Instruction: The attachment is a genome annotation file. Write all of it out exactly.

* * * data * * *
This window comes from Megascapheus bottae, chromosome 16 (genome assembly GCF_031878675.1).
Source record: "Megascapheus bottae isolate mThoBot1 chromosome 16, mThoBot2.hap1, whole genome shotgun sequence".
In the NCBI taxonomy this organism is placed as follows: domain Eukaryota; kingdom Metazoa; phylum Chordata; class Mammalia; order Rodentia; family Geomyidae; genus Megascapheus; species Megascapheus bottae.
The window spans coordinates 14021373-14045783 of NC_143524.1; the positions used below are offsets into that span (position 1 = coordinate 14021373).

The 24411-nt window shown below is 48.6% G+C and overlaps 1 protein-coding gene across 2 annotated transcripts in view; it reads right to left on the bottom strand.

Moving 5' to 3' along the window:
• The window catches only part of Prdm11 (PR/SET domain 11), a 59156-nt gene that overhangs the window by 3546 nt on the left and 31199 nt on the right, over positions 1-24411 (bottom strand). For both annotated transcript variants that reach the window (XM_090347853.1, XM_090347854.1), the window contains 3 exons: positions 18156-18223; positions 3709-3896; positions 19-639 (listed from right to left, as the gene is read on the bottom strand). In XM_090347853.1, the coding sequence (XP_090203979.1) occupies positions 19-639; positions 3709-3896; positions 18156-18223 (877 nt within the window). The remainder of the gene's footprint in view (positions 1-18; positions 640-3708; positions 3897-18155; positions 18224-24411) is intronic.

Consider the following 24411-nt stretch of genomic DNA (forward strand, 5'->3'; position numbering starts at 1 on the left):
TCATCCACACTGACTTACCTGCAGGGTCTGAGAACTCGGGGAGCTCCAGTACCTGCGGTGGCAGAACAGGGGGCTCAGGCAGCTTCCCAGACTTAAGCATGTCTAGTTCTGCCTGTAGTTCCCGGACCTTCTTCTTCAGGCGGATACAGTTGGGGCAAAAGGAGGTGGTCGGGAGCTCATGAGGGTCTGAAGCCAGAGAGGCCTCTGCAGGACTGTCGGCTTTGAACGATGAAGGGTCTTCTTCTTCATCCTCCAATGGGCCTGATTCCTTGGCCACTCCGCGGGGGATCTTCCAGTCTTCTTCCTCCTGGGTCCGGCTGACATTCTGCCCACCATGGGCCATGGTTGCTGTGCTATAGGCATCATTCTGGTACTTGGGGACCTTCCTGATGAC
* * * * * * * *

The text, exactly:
This window comes from Megascapheus bottae, chromosome 16 (genome assembly GCF_031878675.1).
Source record: "Megascapheus bottae isolate mThoBot1 chromosome 16, mThoBot2.hap1, whole genome shotgun sequence".
In the NCBI taxonomy this organism is placed as follows: domain Eukaryota; kingdom Metazoa; phylum Chordata; class Mammalia; order Rodentia; family Geomyidae; genus Megascapheus; species Megascapheus bottae.
The window spans coordinates 14021373-14045783 of NC_143524.1; the positions used below are offsets into that span (position 1 = coordinate 14021373).

The 24411-nt window shown below is 48.6% G+C and overlaps 1 protein-coding gene across 2 annotated transcripts in view; it reads right to left on the bottom strand.

Moving 5' to 3' along the window:
• The window catches only part of Prdm11 (PR/SET domain 11), a 59156-nt gene that overhangs the window by 3546 nt on the left and 31199 nt on the right, over positions 1-24411 (bottom strand). For both annotated transcript variants that reach the window (XM_090347853.1, XM_090347854.1), the window contains 3 exons: positions 18156-18223; positions 3709-3896; positions 19-639 (listed from right to left, as the gene is read on the bottom strand). In XM_090347853.1, the coding sequence (XP_090203979.1) occupies positions 19-639; positions 3709-3896; positions 18156-18223 (877 nt within the window). The remainder of the gene's footprint in view (positions 1-18; positions 640-3708; positions 3897-18155; positions 18224-24411) is intronic.

Consider the following 24411-nt stretch of genomic DNA (forward strand, 5'->3'; position numbering starts at 1 on the left):
TCATCCACACTGACTTACCTGCAGGGTCTGAGAACTCGGGGAGCTCCAGTACCTGCGGTGGCAGAACAGGGGGCTCAGGCAGCTTCCCAGACTTAAGCATGTCTAGTTCTGCCTGTAGTTCCCGGACCTTCTTCTTCAGGCGGATACAGTTGGGGCAAAAGGAGGTGGTCGGGAGCTCATGAGGGTCTGAAGCCAGAGAGGCCTCTGCAGGACTGTCGGCTTTGAACGATGAAGGGTCTTCTTCTTCATCCTCCAATGGGCCTGATTCCTTGGCCACTCCGCGGGGGATCTTCCAGTCTTCTTCCTCCTGGGTCCGGCTGACATTCTGCCCACCATGGGCCATGGTTGCTGTGCTATAGGCATCATTCTGGTACTTGGGGACCTTCCTGATGAC